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[User Picture]From: lucky_otter
2008-05-14 05:55 pm (UTC)
Even if it's up for discussion, if it's never going to change, I don't see how that's really negotiable.
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[User Picture]From: nchanter
2008-05-14 06:07 pm (UTC)
It's a bit of language play, I'll give you that. But the idea of setting down iron-clad rules that are just there and not talked about squick me out. This is why I don't give partners "Veto-Power" anymore. If you have a concern, you should be able to talk to me about it. "Veto-Power," as I've seen it implamented much of the time, does not foster communication. I am all about communicating with your partner(s). That's what I was trying to convey in that statement.
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[User Picture]From: mabfan
2008-05-14 05:59 pm (UTC)
You show a lot of wisdom in what you say here. In the end, all relationships boil down to some level of compromise. The question is in figuring out what things you can compromise on, and what things you cannot.
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[User Picture]From: cbpotts
2008-05-14 06:52 pm (UTC)
The tricky thing here is that what you're super die-hard firm on NOW might not be that important five, ten, twenty years from now. The things that are the most critical to me now wouldn't have even registered on the radar when I entered my current relationship: we continually (and by we, I mean of course the entire universe, because of course everyone thinks the way I do, *grin*) re-invent ourselves and discover new wants and develop new needs as time goes on.

So to say now, "This is a deal-breaker" when I know full well in two years, it might not be, is very hard for me. The older I get, the less lines I find in the sand.

Some times the things we think we can't move on, life forces us to move anyway.
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[User Picture]From: drwex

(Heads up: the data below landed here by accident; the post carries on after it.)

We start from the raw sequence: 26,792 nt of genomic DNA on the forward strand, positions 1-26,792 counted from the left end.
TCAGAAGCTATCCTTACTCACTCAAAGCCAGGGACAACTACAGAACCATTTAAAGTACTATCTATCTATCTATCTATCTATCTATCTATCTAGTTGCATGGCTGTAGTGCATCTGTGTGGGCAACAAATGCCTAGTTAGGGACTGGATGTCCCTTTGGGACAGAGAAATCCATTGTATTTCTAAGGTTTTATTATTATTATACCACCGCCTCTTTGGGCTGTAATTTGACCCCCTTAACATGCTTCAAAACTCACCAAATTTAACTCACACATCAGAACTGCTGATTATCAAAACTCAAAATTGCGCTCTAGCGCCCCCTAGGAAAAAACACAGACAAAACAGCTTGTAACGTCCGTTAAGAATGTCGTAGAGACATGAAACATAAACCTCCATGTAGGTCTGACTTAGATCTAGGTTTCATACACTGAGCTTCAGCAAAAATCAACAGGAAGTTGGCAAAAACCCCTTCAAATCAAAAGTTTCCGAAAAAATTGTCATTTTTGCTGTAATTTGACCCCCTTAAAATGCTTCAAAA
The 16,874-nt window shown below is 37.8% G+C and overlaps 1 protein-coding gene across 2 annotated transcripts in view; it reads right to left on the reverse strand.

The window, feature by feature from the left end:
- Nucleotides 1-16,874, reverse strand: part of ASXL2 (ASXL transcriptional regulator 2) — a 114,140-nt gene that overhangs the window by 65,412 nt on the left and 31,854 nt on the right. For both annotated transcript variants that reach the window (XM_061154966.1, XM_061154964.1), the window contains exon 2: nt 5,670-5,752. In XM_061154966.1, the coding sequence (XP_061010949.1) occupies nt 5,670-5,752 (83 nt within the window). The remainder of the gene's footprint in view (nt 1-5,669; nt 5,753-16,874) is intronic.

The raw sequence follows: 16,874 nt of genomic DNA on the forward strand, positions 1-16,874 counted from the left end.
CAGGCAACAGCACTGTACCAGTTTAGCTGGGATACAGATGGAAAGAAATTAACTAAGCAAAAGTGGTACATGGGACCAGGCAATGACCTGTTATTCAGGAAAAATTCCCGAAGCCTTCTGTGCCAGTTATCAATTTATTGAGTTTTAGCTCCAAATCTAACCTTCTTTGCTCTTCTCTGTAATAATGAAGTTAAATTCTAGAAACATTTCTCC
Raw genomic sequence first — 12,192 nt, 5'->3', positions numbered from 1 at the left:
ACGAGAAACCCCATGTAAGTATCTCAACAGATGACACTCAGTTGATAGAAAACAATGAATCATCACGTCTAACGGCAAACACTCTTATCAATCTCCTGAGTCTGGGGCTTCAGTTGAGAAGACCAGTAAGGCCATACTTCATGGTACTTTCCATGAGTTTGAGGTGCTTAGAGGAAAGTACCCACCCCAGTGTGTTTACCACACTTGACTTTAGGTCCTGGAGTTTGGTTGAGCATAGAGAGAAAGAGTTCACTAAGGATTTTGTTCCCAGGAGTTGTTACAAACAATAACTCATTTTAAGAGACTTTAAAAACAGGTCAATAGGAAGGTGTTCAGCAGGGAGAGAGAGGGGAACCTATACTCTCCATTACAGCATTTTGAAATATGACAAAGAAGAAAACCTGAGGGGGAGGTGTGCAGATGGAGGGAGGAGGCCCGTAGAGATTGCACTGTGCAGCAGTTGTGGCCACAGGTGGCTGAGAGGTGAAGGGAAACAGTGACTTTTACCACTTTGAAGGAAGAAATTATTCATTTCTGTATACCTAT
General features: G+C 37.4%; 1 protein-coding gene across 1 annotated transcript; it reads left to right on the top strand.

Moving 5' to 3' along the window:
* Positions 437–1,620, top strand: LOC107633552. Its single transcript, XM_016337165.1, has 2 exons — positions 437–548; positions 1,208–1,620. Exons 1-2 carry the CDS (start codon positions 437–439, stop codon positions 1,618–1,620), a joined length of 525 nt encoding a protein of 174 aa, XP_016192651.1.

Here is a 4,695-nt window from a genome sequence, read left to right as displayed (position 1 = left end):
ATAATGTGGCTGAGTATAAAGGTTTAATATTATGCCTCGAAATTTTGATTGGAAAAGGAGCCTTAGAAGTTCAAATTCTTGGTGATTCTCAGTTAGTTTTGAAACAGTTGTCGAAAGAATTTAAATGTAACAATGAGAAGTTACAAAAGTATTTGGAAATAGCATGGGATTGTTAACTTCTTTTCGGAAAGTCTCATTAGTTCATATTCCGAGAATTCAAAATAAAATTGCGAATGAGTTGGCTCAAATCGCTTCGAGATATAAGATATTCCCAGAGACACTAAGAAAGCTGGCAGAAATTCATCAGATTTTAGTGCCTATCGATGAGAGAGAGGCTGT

2008-05-14 08:02 pm (UTC)
Once upon a time I took some mini-classes in things like mediation and negotiation. The process is surprisingly complex, even when really intimate emotional matters aren't the topic.

For example, people will say things like "I'd _never_ give up X" but what they really mean is often closer to "I've never had an offer I considered worth my considering giving up X for." Then they get into a negotiation with someone who wants X from them and makes them a very attractive offer they hadn't even considered. This catches them off guard and they can get flustered and hostile.

Then there are really non-negotiable items and deal-breakers. It's just that sometimes it can be very hard to tell the three apart until we're actually immersed in the specific situation and negotiation.

(And let's not forget the problem that all negotiations happen within the context of time streams in which we know people better/worse, trust them more/less, and have more/less invested in maintaining our associations with these people. One of the things the instructor pointed out was that when we looked at case studies of negotiation it was important to remember that the case often had history we didn't see and that the participants expected they'd also have a future in which further negotiations would take place.)